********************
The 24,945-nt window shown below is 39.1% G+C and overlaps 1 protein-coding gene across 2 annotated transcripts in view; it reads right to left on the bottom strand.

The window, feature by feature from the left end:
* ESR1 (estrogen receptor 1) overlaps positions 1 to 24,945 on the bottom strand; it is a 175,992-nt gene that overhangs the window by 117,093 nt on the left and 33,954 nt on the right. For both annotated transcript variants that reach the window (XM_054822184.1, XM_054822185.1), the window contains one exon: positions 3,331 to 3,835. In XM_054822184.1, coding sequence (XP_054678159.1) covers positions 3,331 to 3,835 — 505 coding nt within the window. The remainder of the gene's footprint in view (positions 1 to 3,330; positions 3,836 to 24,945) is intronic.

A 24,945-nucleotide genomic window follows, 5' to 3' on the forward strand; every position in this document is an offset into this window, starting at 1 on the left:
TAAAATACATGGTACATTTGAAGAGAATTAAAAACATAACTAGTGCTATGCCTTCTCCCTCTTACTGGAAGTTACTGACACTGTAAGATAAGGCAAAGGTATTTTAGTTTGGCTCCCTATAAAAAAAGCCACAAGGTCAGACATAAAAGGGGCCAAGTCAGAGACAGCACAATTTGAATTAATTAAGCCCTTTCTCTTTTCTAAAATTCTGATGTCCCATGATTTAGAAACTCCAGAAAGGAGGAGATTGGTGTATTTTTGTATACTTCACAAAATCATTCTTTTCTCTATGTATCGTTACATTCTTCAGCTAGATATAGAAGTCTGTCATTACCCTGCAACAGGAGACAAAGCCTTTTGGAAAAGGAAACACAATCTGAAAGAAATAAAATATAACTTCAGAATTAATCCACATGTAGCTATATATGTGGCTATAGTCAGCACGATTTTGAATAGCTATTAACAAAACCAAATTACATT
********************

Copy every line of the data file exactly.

The 24,945-nt window shown below is 39.1% G+C and overlaps 1 protein-coding gene across 2 annotated transcripts in view; it reads right to left on the bottom strand.

The window, feature by feature from the left end:
* ESR1 (estrogen receptor 1) overlaps positions 1 to 24,945 on the bottom strand; it is a 175,992-nt gene that overhangs the window by 117,093 nt on the left and 33,954 nt on the right. For both annotated transcript variants that reach the window (XM_054822184.1, XM_054822185.1), the window contains one exon: positions 3,331 to 3,835. In XM_054822184.1, coding sequence (XP_054678159.1) covers positions 3,331 to 3,835 — 505 coding nt within the window. The remainder of the gene's footprint in view (positions 1 to 3,330; positions 3,836 to 24,945) is intronic.

A 24,945-nucleotide genomic window follows, 5' to 3' on the forward strand; every position in this document is an offset into this window, starting at 1 on the left:
TAAAATACATGGTACATTTGAAGAGAATTAAAAACATAACTAGTGCTATGCCTTCTCCCTCTTACTGGAAGTTACTGACACTGTAAGATAAGGCAAAGGTATTTTAGTTTGGCTCCCTATAAAAAAAGCCACAAGGTCAGACATAAAAGGGGCCAAGTCAGAGACAGCACAATTTGAATTAATTAAGCCCTTTCTCTTTTCTAAAATTCTGATGTCCCATGATTTAGAAACTCCAGAAAGGAGGAGATTGGTGTATTTTTGTATACTTCACAAAATCATTCTTTTCTCTATGTATCGTTACATTCTTCAGCTAGATATAGAAGTCTGTCATTACCCTGCAACAGGAGACAAAGCCTTTTGGAAAAGGAAACACAATCTGAAAGAAATAAAATATAACTTCAGAATTAATCCACATGTAGCTATATATGTGGCTATAGTCAGCACGATTTTGAATAGCTATTAACAAAACCAAATTACATT